Enemy in the Blood
The following is a book review for the text Enemy in the Blood: Malaria, Environment, and Development in Argentina that was written by Eric D. Carter. According to the author, there exists a relationship between malaria and development in Argentina can be characterized by contradictions. For example, while progress is being made with the help of new drugs and mosquito eradication efforts, the Argentine region of Patagonia still has one of the world’s most vicious strains of malaria. Along with trying to comprehend how these two conditions coexist in real life, Carter sets out to describe how global changes in environmental policy are impacting Argentina’s malaria epidemic. The following book is highly recommended for anyone interested in exploring both Argentine history and contemporary global politics. However, please keep in mind that some sections are written with a lot more academic jargon than others so it may not be appropriate for all audiences.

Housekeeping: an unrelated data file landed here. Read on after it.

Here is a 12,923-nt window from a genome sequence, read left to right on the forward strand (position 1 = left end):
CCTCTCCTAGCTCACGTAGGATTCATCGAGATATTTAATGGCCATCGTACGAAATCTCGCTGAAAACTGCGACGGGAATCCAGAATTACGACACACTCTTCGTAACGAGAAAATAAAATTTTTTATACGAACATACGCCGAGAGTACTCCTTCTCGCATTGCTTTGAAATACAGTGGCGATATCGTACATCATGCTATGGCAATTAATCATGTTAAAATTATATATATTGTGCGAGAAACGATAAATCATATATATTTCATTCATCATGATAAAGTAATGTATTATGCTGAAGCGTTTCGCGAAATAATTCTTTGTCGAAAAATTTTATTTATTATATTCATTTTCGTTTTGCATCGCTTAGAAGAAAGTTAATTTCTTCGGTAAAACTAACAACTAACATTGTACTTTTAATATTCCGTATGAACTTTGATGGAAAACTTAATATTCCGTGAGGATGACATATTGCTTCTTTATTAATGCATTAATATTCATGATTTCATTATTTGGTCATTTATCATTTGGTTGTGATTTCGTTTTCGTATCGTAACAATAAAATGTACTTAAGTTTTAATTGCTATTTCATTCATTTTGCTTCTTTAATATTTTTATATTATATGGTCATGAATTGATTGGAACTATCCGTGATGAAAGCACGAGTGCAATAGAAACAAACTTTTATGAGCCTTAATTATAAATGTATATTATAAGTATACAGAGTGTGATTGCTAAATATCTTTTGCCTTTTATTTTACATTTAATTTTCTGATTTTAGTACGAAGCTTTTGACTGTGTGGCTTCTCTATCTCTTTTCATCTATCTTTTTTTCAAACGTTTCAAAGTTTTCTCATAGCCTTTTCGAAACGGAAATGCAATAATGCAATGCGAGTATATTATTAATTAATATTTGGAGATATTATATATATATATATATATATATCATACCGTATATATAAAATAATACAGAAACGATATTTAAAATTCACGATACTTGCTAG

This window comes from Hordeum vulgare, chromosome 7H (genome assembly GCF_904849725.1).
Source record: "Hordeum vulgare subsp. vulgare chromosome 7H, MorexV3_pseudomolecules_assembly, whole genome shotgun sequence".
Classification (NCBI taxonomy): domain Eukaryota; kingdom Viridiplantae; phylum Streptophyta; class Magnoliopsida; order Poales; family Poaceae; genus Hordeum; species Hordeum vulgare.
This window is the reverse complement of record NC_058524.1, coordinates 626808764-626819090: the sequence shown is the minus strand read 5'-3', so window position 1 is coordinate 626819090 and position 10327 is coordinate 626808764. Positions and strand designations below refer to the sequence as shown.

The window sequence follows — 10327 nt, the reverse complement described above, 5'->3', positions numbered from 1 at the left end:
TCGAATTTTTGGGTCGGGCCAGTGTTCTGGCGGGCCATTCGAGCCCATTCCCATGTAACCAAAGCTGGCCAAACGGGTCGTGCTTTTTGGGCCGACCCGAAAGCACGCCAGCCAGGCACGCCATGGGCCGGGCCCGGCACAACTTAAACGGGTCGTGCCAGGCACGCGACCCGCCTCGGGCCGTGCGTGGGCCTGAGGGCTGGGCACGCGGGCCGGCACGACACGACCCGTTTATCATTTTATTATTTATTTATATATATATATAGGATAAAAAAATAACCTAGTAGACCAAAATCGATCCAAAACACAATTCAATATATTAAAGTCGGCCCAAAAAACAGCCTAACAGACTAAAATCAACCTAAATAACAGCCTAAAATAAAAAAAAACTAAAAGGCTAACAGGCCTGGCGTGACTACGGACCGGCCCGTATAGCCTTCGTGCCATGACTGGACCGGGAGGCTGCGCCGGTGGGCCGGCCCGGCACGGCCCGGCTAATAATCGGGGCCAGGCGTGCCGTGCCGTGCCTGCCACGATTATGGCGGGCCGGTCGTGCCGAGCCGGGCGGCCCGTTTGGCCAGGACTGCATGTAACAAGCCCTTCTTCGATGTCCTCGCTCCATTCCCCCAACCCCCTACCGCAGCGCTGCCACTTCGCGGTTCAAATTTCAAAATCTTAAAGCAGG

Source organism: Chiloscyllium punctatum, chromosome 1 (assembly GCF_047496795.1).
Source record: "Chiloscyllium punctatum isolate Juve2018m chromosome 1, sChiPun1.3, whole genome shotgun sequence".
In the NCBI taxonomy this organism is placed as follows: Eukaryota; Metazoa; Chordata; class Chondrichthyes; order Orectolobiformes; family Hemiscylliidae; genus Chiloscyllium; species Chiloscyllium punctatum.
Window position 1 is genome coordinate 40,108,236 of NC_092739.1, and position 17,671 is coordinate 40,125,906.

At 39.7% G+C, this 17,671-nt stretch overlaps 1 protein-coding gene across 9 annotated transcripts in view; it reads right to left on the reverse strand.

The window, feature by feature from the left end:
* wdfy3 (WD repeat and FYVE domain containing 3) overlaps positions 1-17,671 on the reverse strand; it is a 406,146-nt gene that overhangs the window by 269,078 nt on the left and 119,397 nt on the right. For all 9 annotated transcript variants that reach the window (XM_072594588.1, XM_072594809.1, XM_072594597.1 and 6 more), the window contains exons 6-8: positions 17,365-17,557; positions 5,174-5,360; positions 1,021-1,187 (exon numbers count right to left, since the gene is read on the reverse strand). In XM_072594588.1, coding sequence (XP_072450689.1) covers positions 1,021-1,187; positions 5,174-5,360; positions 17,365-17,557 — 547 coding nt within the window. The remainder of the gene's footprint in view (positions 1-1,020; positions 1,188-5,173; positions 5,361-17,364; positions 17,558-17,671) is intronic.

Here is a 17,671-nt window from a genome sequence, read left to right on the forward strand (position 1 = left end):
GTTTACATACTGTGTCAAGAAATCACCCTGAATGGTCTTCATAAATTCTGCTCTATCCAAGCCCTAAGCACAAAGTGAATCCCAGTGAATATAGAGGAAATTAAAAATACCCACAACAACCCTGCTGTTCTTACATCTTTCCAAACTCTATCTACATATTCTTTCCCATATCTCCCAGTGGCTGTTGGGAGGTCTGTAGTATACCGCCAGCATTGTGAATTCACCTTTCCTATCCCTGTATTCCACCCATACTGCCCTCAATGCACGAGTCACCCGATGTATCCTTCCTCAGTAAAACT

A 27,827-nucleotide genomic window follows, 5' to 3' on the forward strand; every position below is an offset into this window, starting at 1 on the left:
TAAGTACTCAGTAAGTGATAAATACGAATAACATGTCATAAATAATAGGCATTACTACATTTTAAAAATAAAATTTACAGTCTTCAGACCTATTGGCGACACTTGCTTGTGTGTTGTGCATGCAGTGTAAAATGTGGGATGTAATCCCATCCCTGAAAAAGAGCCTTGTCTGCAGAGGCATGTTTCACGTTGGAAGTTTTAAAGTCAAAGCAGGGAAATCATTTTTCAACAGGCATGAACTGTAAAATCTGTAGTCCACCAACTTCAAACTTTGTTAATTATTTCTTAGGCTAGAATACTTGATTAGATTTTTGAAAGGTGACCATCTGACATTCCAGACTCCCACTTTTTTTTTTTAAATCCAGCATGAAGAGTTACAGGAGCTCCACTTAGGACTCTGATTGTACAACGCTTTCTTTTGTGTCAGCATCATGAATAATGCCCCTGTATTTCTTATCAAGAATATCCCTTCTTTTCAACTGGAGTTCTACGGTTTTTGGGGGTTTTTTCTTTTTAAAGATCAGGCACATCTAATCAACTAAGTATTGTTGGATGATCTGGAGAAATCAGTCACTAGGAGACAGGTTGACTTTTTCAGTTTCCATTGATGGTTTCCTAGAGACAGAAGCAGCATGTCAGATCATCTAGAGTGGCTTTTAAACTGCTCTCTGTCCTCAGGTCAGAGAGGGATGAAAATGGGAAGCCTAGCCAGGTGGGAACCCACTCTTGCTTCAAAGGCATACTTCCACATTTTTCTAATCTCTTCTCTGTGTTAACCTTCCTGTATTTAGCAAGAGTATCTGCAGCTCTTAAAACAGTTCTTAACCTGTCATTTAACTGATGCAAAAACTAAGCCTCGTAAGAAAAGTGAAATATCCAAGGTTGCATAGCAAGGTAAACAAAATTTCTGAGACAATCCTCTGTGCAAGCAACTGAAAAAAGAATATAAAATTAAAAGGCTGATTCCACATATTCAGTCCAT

Carter is an anthropologist with the University of California, San Diego. Carter has personally experienced both the successes and failures of implementing malaria control interventions in Argentina, where he studied as a PhD student at the University of Buenos Aires. This book provides readers with a unique account of how interactions between people, culture, and disease can make transmission more difficult or even possible. The book starts by teasing readers by providing an overview of the history of malaria in Argentina before diving into specific examples.
According to Carter, the Republic of Argentina is home to the second largest malaria burden in the world, with an estimated 327 million episodes in 2015. This book attempts to answer one of the most frequently asked questions about this disease: “Why is there so much malaria in Argentina when it was eradicated over 50 years ago? Hence, the author provides a comprehensive analysis of how this endemic disease has not only reappeared but also thrived throughout the country. He takes a step back by acknowledging what has been done before, then dissects whether or not these actions have actually contributed to controlling or eliminating malaria in this part of the world.
Carter, Enemy in the Blood tackles the issue of malaria, whic
Enemy in the Blood